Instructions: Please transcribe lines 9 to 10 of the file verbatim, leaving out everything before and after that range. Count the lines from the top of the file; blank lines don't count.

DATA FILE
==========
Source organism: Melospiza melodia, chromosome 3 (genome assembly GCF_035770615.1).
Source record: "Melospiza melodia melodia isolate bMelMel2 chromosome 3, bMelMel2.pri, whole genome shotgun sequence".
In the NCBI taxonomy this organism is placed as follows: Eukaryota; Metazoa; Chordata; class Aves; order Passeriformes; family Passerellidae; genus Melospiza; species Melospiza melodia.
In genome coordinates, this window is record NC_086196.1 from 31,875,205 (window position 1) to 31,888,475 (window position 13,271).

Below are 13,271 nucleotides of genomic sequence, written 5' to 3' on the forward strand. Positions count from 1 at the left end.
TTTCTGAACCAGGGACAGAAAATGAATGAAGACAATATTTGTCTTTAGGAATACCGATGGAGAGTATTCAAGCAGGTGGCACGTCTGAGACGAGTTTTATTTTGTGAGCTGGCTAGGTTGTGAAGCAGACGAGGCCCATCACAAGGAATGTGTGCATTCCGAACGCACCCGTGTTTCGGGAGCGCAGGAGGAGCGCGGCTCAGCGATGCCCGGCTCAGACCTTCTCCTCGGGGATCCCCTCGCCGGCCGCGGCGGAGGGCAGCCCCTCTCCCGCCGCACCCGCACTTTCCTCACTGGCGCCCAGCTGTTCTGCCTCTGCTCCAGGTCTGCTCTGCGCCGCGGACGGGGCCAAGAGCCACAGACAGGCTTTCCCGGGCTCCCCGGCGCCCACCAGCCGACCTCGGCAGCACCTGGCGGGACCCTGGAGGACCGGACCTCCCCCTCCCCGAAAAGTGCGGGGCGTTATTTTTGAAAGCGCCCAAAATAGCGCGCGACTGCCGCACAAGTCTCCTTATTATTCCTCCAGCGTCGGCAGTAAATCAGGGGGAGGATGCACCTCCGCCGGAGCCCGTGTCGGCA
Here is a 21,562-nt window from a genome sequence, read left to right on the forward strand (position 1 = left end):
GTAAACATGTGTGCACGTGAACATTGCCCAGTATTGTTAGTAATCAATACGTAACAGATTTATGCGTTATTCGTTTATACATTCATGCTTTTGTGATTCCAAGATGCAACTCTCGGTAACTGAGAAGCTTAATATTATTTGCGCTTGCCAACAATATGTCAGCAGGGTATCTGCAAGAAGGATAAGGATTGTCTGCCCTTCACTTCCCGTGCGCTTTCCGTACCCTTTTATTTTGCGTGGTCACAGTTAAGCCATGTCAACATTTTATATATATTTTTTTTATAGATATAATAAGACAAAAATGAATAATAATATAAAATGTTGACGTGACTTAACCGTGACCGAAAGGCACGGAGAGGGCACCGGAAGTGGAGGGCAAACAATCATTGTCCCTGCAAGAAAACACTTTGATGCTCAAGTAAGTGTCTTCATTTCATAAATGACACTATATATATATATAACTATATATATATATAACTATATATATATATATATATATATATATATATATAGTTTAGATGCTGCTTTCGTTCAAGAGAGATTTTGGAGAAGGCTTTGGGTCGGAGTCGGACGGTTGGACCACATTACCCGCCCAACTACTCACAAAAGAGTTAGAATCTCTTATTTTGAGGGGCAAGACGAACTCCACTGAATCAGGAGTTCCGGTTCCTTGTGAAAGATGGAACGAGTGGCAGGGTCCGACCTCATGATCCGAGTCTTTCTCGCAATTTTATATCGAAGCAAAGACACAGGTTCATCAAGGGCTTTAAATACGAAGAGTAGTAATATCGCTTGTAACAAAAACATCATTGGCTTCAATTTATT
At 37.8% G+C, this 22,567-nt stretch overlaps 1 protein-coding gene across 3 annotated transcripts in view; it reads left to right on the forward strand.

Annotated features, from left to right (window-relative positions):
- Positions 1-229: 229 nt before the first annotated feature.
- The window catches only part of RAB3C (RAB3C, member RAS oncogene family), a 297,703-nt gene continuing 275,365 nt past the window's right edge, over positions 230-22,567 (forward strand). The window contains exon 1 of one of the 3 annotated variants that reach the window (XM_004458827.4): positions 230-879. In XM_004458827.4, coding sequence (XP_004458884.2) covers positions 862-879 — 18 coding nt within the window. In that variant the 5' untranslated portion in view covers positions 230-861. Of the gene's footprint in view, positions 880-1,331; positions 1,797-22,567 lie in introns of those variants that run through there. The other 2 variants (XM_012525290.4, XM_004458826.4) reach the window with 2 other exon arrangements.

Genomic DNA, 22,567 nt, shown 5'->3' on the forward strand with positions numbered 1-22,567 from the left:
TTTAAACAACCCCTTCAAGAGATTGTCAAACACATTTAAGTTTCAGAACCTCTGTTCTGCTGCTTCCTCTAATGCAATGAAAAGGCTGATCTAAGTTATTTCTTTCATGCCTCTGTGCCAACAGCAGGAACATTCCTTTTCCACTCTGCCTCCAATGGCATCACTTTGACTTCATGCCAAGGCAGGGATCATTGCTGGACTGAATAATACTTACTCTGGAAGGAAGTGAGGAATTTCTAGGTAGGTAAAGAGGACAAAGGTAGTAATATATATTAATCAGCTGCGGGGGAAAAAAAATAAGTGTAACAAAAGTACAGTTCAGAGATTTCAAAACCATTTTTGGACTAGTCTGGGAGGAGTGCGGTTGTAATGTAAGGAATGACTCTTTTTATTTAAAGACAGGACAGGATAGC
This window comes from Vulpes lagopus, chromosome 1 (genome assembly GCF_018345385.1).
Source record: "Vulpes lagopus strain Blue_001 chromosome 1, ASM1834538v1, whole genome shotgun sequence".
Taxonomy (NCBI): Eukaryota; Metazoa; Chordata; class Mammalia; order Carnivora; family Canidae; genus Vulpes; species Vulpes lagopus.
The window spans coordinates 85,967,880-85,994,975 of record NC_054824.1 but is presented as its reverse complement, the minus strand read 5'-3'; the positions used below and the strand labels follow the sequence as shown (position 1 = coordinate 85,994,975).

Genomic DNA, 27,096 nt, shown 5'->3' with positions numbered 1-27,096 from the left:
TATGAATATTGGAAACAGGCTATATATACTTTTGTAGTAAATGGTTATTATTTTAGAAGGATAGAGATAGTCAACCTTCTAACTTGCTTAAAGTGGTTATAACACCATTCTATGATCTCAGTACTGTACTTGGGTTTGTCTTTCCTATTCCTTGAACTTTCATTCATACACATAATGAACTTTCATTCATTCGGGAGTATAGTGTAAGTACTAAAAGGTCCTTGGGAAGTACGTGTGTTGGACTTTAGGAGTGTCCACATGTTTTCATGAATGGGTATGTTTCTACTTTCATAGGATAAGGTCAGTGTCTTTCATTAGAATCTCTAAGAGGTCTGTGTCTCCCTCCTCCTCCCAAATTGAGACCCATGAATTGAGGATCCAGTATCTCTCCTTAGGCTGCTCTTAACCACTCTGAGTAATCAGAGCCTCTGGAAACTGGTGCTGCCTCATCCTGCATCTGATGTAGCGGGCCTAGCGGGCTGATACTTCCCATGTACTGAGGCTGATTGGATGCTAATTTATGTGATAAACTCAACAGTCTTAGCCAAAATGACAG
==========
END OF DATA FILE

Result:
At 37.8% G+C, this 22,567-nt stretch overlaps 1 protein-coding gene across 3 annotated transcripts in view; it reads left to right on the forward strand.

Annotated features, from left to right (window-relative positions):